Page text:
In order to make use of all these services efficiently, a CISO might implement a alerting system based on their criticality, which would automate the system of collecting information regarding security flaws and eliminate the need to monitor the manufacturers and security advisors for any announcements.
Evaluating & Prioritising Vulnerabilities
Patching security flaws is a time sensitive process and requires careful planning and execution (Knapp and Langill, 2014). Patching systems in a timely manner makes systems secure from most security flaws and ensures that any malicious software do not affect the systems. However, CISOs and system administrators often lack the time and resources to deal with all vulnerabilities and thus it is important to categorise the security threats based on their severity and develop strategies to deal with them effectively. The process of prioritising security vulnerabilities usually incorporates the following criterions:
Threats are usually any probable direct risk to information systems such as information servers, e-mails servers, and website servers.
The criticality of a system is the measure of its importance to the most important operations of an organisation. The most critical IT elements in an organisation include frequently used systems such as information databases, essential IT infrastructure, and email services.
Vulnerability is a certain weakness, or an absence of a security measure in a software or hardware (Layton, 2016). This could include elements such as faulty software on a hardware device, a hardware device lacking essential security measures etc.
A particular security issue is assessed based upon these factors and the flaws that are ascertained to be more critical, vulnerable, and pose a greater threat to essential systems are dealt with first.
Most software applications in use today are vastly complex and contain several thousands of line of code. Patching a system, therefore, is a critical task and should account for any exceptions its deployment can impose on the whole software. A poorly implemented patch might fix the flaw it was targeting, but cause another issue to pop up in the system (Scott-Hayward et al., 2016). Therefore, since patching a software can often have unintended consequences, it is necessary to test the deployment of the patch on a limited basis before installing it throughout the organisation. The test systems could be virtual machines, or dedicated test systems that are virtually identical to the real systems. Testing the patches not only ensure that the patches deployed work as designed but also that they do not affect any other software or functional aspects of the system. The testing phase mainly checks the systems for the following aspects:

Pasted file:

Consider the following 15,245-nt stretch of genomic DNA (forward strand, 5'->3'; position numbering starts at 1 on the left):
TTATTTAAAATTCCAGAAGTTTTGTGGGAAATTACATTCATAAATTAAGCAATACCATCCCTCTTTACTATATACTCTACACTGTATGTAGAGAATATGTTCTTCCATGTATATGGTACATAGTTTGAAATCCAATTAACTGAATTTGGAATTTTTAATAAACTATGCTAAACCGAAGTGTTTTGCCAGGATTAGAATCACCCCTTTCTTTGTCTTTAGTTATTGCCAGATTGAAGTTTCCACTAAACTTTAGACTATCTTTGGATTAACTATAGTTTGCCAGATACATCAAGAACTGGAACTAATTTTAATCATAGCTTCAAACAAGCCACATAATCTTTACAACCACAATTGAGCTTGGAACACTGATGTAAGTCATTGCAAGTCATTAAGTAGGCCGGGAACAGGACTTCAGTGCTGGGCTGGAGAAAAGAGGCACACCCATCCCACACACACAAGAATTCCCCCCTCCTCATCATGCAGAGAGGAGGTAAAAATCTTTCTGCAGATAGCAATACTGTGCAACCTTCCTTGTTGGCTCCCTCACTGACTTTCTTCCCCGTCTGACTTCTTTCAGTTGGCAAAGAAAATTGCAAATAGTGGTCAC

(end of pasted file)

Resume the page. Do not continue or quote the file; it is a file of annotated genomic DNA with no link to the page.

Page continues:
Ensuring that the affected files and settings that made the system vulnerable in the first place have been rectified
- Deploy a vulnerability scanner that scans the whole system for any potential vulnerability and inform the user of their severity
- Testing for certain scenarios that regular users of the organisation are bound to face and ensuring that any functional aspect of the patched software are not affected.